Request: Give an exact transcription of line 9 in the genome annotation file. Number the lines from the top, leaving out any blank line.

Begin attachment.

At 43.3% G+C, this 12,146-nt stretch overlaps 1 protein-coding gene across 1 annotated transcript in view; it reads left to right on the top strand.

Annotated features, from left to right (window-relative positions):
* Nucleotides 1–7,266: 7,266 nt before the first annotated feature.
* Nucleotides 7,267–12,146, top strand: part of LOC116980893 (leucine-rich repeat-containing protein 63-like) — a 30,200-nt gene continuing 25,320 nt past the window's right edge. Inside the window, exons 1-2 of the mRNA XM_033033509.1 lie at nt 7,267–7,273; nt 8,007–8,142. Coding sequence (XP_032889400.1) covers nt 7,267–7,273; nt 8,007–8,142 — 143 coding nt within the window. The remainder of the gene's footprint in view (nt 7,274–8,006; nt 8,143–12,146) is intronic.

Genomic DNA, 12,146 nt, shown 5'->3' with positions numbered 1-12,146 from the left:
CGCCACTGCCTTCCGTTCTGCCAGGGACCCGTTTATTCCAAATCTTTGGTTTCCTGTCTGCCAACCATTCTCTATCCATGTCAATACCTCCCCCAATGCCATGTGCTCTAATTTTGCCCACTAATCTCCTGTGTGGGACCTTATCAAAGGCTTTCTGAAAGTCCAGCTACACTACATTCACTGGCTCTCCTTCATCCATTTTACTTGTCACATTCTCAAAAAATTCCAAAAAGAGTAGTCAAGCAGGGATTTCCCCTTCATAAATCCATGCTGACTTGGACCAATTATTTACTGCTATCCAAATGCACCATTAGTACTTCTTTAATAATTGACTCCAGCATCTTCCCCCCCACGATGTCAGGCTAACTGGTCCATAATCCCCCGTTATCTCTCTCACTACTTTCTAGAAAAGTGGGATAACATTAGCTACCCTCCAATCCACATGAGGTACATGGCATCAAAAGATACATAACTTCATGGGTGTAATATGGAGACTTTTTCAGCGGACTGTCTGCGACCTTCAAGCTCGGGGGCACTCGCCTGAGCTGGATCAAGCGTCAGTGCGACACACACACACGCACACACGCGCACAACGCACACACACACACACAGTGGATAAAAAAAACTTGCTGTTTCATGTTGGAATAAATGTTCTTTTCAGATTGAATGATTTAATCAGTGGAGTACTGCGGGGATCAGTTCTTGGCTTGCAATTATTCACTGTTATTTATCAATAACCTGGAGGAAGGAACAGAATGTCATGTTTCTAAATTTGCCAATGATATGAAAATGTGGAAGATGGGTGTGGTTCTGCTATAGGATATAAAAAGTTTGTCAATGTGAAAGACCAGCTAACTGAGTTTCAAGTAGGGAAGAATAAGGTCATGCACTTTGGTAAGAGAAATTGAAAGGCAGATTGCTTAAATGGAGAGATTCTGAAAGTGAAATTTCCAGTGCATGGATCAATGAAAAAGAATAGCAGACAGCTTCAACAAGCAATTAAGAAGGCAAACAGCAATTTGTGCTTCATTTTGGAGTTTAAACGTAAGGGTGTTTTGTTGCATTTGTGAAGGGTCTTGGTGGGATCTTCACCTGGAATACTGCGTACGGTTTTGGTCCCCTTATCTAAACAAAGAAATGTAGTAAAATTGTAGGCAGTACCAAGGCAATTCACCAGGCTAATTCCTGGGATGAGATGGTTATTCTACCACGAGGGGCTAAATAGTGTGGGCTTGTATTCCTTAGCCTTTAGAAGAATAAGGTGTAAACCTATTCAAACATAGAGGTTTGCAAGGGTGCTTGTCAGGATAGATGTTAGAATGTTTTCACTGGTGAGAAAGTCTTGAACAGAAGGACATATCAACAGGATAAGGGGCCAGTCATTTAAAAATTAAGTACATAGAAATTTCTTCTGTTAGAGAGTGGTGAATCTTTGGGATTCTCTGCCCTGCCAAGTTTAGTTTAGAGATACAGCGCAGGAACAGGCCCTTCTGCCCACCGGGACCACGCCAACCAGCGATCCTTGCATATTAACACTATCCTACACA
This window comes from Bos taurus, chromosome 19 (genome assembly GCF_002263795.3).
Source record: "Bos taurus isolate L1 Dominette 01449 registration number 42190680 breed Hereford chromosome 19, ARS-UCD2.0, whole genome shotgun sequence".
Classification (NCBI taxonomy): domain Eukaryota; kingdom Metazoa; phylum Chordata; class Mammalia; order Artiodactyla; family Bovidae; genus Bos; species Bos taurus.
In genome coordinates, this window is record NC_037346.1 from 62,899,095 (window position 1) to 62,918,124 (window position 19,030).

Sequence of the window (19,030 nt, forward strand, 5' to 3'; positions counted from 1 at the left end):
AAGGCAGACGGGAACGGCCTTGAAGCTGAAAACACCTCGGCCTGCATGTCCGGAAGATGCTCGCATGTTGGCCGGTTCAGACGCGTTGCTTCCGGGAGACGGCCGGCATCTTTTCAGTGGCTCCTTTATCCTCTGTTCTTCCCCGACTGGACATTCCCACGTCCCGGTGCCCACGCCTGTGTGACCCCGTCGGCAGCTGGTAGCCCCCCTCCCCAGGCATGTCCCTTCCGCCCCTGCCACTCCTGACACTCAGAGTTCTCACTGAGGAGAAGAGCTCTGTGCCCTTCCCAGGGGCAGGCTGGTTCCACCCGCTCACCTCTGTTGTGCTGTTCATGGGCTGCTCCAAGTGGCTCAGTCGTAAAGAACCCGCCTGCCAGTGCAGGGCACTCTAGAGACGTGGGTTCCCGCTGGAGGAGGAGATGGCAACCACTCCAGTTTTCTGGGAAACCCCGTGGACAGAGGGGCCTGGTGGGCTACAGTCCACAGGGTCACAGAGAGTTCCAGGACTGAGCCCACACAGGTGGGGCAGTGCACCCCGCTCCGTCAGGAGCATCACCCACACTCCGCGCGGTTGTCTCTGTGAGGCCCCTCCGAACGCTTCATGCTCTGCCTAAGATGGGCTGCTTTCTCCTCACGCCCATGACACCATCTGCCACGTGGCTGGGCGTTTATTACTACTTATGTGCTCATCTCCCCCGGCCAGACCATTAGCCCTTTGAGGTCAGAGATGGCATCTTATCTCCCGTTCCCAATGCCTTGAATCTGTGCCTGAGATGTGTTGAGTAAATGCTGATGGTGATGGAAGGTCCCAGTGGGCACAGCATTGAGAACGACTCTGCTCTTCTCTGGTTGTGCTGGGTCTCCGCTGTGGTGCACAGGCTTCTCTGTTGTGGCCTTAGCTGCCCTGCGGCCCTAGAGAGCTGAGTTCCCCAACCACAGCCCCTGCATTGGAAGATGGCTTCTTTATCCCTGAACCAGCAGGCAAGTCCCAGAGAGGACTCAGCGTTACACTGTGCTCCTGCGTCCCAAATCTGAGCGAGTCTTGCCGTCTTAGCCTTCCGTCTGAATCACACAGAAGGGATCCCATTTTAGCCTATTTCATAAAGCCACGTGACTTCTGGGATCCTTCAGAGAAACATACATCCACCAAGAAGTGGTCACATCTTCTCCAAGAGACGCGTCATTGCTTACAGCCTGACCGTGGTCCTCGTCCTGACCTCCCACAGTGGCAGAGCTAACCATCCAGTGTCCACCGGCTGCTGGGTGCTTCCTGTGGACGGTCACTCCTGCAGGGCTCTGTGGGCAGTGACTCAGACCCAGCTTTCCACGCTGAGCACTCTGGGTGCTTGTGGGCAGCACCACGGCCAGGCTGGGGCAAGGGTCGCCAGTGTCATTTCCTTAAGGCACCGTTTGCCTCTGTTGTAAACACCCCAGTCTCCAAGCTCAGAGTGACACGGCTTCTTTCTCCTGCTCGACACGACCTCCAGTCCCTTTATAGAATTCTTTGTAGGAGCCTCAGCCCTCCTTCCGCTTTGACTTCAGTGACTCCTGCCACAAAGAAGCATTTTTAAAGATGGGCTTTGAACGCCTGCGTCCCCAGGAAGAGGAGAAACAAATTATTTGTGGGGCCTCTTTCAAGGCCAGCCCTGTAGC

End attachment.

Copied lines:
Classification (NCBI taxonomy): domain Eukaryota; kingdom Metazoa; phylum Chordata; class Mammalia; order Artiodactyla; family Bovidae; genus Bos; species Bos taurus.